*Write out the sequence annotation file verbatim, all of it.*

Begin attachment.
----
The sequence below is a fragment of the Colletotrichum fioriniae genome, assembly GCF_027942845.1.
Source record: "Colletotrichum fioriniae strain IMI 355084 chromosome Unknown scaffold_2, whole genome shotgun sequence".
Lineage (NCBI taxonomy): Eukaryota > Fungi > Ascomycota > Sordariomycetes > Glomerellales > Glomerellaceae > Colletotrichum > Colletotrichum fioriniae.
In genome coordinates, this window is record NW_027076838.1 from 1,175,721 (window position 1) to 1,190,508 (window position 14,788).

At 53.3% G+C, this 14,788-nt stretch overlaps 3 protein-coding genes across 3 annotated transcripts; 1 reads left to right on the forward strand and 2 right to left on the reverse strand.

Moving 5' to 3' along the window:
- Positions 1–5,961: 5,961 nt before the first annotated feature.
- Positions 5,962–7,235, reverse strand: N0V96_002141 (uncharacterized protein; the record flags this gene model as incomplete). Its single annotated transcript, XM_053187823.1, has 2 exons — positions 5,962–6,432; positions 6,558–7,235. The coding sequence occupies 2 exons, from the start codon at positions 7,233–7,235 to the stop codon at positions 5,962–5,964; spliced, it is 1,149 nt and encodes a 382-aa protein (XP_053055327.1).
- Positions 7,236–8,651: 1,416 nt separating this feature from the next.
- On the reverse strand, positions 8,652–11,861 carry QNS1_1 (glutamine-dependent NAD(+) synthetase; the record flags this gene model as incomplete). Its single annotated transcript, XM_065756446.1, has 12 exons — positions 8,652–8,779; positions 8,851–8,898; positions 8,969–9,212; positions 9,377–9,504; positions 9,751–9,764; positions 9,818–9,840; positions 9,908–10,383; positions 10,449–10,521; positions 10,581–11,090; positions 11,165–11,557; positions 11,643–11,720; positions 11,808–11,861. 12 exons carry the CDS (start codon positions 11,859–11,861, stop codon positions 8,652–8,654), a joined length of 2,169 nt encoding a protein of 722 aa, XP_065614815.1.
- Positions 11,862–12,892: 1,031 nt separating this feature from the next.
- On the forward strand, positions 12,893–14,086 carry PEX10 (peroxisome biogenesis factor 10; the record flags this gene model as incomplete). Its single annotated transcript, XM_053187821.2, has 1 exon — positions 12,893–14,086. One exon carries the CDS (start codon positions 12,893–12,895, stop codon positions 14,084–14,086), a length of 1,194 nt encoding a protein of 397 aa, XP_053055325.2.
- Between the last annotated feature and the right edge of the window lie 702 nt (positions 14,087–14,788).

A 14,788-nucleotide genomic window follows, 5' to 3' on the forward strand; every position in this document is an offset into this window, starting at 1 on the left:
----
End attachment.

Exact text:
The sequence below is a fragment of the Colletotrichum fioriniae genome, assembly GCF_027942845.1.
Source record: "Colletotrichum fioriniae strain IMI 355084 chromosome Unknown scaffold_2, whole genome shotgun sequence".
Lineage (NCBI taxonomy): Eukaryota > Fungi > Ascomycota > Sordariomycetes > Glomerellales > Glomerellaceae > Colletotrichum > Colletotrichum fioriniae.
In genome coordinates, this window is record NW_027076838.1 from 1,175,721 (window position 1) to 1,190,508 (window position 14,788).

At 53.3% G+C, this 14,788-nt stretch overlaps 3 protein-coding genes across 3 annotated transcripts; 1 reads left to right on the forward strand and 2 right to left on the reverse strand.

Moving 5' to 3' along the window:
- Positions 1–5,961: 5,961 nt before the first annotated feature.
- Positions 5,962–7,235, reverse strand: N0V96_002141 (uncharacterized protein; the record flags this gene model as incomplete). Its single annotated transcript, XM_053187823.1, has 2 exons — positions 5,962–6,432; positions 6,558–7,235. The coding sequence occupies 2 exons, from the start codon at positions 7,233–7,235 to the stop codon at positions 5,962–5,964; spliced, it is 1,149 nt and encodes a 382-aa protein (XP_053055327.1).
- Positions 7,236–8,651: 1,416 nt separating this feature from the next.
- On the reverse strand, positions 8,652–11,861 carry QNS1_1 (glutamine-dependent NAD(+) synthetase; the record flags this gene model as incomplete). Its single annotated transcript, XM_065756446.1, has 12 exons — positions 8,652–8,779; positions 8,851–8,898; positions 8,969–9,212; positions 9,377–9,504; positions 9,751–9,764; positions 9,818–9,840; positions 9,908–10,383; positions 10,449–10,521; positions 10,581–11,090; positions 11,165–11,557; positions 11,643–11,720; positions 11,808–11,861. 12 exons carry the CDS (start codon positions 11,859–11,861, stop codon positions 8,652–8,654), a joined length of 2,169 nt encoding a protein of 722 aa, XP_065614815.1.
- Positions 11,862–12,892: 1,031 nt separating this feature from the next.
- On the forward strand, positions 12,893–14,086 carry PEX10 (peroxisome biogenesis factor 10; the record flags this gene model as incomplete). Its single annotated transcript, XM_053187821.2, has 1 exon — positions 12,893–14,086. One exon carries the CDS (start codon positions 12,893–12,895, stop codon positions 14,084–14,086), a length of 1,194 nt encoding a protein of 397 aa, XP_053055325.2.
- Between the last annotated feature and the right edge of the window lie 702 nt (positions 14,087–14,788).

A 14,788-nucleotide genomic window follows, 5' to 3' on the forward strand; every position in this document is an offset into this window, starting at 1 on the left: